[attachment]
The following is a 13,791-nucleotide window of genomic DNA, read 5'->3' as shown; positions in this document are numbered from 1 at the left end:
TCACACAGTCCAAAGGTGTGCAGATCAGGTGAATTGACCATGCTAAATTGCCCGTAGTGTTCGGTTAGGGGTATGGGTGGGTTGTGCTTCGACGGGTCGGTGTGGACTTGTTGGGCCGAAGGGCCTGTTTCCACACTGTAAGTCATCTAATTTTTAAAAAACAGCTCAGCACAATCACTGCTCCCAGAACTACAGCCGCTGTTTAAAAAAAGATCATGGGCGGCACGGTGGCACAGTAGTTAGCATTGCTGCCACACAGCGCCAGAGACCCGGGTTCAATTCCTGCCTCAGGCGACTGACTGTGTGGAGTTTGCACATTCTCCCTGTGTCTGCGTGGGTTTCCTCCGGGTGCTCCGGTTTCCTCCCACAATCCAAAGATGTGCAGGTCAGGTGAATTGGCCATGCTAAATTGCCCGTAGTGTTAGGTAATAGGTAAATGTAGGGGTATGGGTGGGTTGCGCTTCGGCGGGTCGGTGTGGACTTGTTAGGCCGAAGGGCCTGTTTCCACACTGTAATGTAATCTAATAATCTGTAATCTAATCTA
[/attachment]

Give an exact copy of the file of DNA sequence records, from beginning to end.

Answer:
The following is a 13,791-nucleotide window of genomic DNA, read 5'->3' as shown; positions in this document are numbered from 1 at the left end:
TCACACAGTCCAAAGGTGTGCAGATCAGGTGAATTGACCATGCTAAATTGCCCGTAGTGTTCGGTTAGGGGTATGGGTGGGTTGTGCTTCGACGGGTCGGTGTGGACTTGTTGGGCCGAAGGGCCTGTTTCCACACTGTAAGTCATCTAATTTTTAAAAAACAGCTCAGCACAATCACTGCTCCCAGAACTACAGCCGCTGTTTAAAAAAAGATCATGGGCGGCACGGTGGCACAGTAGTTAGCATTGCTGCCACACAGCGCCAGAGACCCGGGTTCAATTCCTGCCTCAGGCGACTGACTGTGTGGAGTTTGCACATTCTCCCTGTGTCTGCGTGGGTTTCCTCCGGGTGCTCCGGTTTCCTCCCACAATCCAAAGATGTGCAGGTCAGGTGAATTGGCCATGCTAAATTGCCCGTAGTGTTAGGTAATAGGTAAATGTAGGGGTATGGGTGGGTTGCGCTTCGGCGGGTCGGTGTGGACTTGTTAGGCCGAAGGGCCTGTTTCCACACTGTAATGTAATCTAATAATCTGTAATCTAATCTA